The Host Review
I am sitting here, at my computer, stunned and baffled. I am sitting here wondering how "The Host" could have failed. From director Andrew Niccol, who also directed "Gattaca," my favorite science fiction film. Niccol also happens to be working with Saoirse Ronan and William Hurt, two stellar performers, as well as working in the science fiction arena once again, how could this have flopped? I did a little more research and I found out exactly why it flopped, the movie is based off a novel by Stephanie "Twilight" Meyer!
I hope the success, or lack thereof, with "The Host" inspires Meyer never to write again. Or at the very least, inspire Meyer to never agree for her books to become movies anymore. How this talentless hack, who proves again with "The Host" that she has a twisted view of humanity, gets anything published is insane to me. Then I remember that we live in a world which allows Miley Cyrus and Justin Bieber to do the things they do, and I weep for our existence a little. I cannot, cannot believe for the life of me that people like this are allowed to make millions of dollars off of crap, while I sit here writing a computer for free.
"The Host" tells us in the opening moments that Earth has seen an unconditioned amount of peace. No more poverty, war or illness. But here's the catch, most of humanity isn't humanity anymore, the bodies of billions of humans are controlled by "souls" or a silly nickname for invading aliens. We do learn that there are pockets of resistance scattered all over the world. One person from one of these pockets is Melanie (Ronan), in the beginning of the movie she is captured and taken over by a soul, called The Wanderer. Most of the first half hour is The Wanderer going through Melanie's memories, trying to find where other humans are. As Melanie is struggling for control of her body, Melanie/The Wanderer escapes and goes back to the pack of humans Melanie used to live with. This group of humans includes Jared, Melanie's previous boyfriend. However, Jared believes she's an alien and wants her killed, although Melanie's uncle (William Hurt) sees this as an opportunity to...something. Jared becomes distant, while another boy among the humans begins to fall for the alien using Melanie's body.
Sound familiar yet? Exchange the humans and aliens with werewolves and vampires and you'll have a decent idea of where this story is heading. With "The Host," its quite clear that Meyer re-wrote "Twilight" in a science fiction setting rather than a fantasy setting. Right down to a tee, its the same story; an exhausting love triangle with blatant sexual anxiety undertones. The thing is, I am pretty sure that "The Host" is trying very hard to be worse than the "Twilight" films, if that is even a possible goal. The acting in this film is definitely worse than Taylor Lautner on a BAD day, the sets look like their from 1970's sci/fi films, the guns look like toys, the alien cars look like Roger Moore Bond cars, the list could go on and on, but I want to spare you the pain. This is a train-wreck, right down the center.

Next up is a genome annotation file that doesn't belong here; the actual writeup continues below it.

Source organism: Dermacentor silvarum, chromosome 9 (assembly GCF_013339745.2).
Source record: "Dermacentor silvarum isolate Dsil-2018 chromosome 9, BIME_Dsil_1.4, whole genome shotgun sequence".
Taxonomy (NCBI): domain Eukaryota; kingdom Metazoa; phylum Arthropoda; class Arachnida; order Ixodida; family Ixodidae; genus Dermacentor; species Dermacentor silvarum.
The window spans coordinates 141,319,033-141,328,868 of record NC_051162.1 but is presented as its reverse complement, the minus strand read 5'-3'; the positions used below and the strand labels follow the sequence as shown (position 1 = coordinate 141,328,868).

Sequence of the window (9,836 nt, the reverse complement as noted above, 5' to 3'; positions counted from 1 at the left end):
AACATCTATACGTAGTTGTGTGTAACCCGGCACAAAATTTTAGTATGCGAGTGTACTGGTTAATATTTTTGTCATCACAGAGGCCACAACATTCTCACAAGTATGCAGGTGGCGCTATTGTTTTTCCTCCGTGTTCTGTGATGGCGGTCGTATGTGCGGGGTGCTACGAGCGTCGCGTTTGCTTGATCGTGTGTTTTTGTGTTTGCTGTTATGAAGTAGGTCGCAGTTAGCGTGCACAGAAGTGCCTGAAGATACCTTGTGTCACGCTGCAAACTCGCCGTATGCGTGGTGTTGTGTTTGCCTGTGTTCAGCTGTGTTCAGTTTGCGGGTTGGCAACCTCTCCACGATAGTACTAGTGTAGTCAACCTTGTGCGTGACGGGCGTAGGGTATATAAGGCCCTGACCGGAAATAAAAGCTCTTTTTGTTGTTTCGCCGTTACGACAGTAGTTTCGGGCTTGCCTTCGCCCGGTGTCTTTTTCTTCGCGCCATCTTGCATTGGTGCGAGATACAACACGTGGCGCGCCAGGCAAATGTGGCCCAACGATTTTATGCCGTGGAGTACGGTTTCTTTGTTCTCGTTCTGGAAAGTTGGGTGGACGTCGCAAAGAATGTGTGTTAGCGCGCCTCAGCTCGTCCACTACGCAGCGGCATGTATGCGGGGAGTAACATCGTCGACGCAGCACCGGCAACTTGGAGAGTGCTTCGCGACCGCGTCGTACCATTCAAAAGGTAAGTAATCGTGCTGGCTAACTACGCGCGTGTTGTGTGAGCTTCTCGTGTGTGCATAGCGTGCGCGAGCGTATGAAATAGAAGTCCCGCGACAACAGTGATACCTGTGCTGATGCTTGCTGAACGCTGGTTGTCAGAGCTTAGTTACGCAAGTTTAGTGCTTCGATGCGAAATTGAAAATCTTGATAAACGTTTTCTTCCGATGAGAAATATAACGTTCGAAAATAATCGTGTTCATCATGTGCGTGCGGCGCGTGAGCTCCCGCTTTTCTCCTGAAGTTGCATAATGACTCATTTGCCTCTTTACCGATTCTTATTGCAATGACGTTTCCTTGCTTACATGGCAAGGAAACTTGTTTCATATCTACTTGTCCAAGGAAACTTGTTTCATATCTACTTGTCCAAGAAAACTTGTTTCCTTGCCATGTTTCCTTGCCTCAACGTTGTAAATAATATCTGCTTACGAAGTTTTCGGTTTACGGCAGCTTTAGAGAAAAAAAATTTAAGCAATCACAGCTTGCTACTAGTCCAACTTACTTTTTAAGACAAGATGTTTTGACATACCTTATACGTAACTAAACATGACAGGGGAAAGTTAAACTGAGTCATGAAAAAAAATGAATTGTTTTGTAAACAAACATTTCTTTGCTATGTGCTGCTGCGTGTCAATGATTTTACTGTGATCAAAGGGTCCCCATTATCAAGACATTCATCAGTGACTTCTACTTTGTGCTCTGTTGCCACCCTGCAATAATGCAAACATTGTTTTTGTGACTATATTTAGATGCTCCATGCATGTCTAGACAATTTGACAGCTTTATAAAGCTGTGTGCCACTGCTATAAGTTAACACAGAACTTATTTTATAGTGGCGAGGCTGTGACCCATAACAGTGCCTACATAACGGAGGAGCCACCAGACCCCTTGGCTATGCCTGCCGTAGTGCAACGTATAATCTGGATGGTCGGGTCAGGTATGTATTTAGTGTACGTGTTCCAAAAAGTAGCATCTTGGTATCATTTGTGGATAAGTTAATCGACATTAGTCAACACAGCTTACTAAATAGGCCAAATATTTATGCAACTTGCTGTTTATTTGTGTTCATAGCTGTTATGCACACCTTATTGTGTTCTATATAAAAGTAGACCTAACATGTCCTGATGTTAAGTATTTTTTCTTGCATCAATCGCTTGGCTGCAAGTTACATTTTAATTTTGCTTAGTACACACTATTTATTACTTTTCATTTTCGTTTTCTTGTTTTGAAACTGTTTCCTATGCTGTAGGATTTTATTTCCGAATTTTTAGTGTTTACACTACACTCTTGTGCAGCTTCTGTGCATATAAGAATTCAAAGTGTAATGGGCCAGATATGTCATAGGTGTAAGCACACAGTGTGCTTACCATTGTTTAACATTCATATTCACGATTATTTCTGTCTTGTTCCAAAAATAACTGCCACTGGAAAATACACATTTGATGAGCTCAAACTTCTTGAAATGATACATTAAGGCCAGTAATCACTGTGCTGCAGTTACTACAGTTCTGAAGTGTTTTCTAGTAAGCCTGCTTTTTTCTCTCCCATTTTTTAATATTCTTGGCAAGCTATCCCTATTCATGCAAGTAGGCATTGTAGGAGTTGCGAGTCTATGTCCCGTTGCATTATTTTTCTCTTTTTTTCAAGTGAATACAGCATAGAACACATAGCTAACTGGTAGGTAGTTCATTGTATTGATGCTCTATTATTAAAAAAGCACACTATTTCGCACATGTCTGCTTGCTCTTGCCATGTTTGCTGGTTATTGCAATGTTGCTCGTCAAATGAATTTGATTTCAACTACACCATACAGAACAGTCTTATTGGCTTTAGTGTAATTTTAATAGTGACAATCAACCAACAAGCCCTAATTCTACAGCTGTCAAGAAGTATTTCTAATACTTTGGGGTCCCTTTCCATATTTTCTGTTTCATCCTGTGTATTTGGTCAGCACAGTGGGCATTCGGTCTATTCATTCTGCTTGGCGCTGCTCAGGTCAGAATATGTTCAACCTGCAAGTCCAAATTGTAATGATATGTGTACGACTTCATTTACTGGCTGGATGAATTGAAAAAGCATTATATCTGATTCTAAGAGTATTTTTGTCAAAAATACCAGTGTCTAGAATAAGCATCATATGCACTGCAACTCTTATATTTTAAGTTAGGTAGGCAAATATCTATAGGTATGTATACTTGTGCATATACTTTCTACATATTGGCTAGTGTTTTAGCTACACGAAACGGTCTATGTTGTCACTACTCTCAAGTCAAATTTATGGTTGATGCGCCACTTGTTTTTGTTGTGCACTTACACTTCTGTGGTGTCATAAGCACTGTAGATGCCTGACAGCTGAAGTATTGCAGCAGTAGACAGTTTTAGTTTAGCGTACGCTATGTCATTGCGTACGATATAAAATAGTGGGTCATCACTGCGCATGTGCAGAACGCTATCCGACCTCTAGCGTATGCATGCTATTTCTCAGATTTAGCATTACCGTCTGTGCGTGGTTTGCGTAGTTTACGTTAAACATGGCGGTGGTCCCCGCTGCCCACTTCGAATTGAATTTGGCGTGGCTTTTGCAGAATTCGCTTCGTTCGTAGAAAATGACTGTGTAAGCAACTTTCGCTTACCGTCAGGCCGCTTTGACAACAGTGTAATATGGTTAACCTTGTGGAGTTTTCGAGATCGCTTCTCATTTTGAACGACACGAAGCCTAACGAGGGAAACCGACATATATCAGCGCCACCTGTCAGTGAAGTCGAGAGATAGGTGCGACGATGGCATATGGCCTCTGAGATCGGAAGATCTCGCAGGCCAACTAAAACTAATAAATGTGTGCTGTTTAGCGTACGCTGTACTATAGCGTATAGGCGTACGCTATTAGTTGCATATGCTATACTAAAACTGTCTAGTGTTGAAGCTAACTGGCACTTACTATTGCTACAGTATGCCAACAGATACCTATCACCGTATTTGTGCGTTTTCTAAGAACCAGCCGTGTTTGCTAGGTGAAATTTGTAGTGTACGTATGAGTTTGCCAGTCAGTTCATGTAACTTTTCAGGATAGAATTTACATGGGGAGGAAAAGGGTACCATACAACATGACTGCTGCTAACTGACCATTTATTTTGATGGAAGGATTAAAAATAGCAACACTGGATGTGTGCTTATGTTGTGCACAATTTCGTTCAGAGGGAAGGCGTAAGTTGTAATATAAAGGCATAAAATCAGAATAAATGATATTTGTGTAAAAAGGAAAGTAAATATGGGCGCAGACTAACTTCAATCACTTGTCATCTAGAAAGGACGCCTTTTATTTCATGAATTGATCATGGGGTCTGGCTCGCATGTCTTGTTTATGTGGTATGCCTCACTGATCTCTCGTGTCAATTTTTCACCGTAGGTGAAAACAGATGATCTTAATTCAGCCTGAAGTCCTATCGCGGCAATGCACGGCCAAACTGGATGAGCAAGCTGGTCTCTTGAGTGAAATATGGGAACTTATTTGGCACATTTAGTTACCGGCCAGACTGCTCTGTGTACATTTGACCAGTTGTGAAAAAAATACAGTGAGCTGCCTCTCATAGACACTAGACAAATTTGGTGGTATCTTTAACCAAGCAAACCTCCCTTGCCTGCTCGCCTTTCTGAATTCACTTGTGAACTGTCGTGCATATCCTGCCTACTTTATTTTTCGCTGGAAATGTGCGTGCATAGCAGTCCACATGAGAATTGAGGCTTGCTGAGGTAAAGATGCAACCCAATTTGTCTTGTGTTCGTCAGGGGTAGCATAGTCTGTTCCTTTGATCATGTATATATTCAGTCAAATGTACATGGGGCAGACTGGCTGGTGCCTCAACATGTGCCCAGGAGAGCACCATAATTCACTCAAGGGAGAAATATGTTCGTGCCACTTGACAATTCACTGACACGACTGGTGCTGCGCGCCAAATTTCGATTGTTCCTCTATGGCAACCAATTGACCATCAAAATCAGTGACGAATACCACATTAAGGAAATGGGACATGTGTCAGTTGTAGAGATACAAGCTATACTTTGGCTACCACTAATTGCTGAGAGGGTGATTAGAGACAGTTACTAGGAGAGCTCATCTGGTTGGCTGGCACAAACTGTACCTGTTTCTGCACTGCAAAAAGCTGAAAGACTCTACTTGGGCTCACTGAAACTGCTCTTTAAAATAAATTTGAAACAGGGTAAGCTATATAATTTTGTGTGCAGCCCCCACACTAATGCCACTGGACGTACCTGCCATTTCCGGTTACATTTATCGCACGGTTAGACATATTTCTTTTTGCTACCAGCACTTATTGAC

I don't mind if artists try to re-do their previous work. I think its even safe to say that Quentin Tarantino and Christopher Nolan, two Hollywood juggernauts, have made entire careers doing the same thing. Each Tarantino movie boils down to revenge, while every Nolan film boils down to a tortured male lead getting himself into worse trouble. If Meyer wants to rehash "Twilight" her entire career, then I guess that is her privilege. However, Tarantino and Nolan are popular because they reinvigorate themselves every time they get behind the camera. All Meyer has done is take the same abstinence fable and just switched genres. Not terribly exciting is it?
Saorise Ronan actually does okay at making all the stupid dialogue matter. She is doing voice over work as Melanie while she acts out The Wanderer character, and it would make for an intriguing movie if the dialogue wasn't so laughably bad and if the story wasn't so insulting. The rest of the cast is just types, they have looks etched on their faces like they don't know why they signed on to do such a bad movie. I have to apologize to, but when the face of evil is a stiff Diane Kruger and the face of human resistance is a bunch of Hollister model-lookalikes, someone somewhere miscalculated the power of cinema.
"The Host" is a different kind of bad that almost rivals "Twilight." I like that the love triangle in "The Host" focuses mostly on love. What disturbs me the most about "Twilight" is that it sells the idea that girls won't be worth anything more than who they sleep with, and that idea being sold to 14, 15 and 16 year old girls. "The Host" at least tries to be more positive, but it boils down to the same thing at its core. Throw in the bad acting, script, sets, special effects and costumes and you've got a stomach-turning mess.
FINAL GRADE: F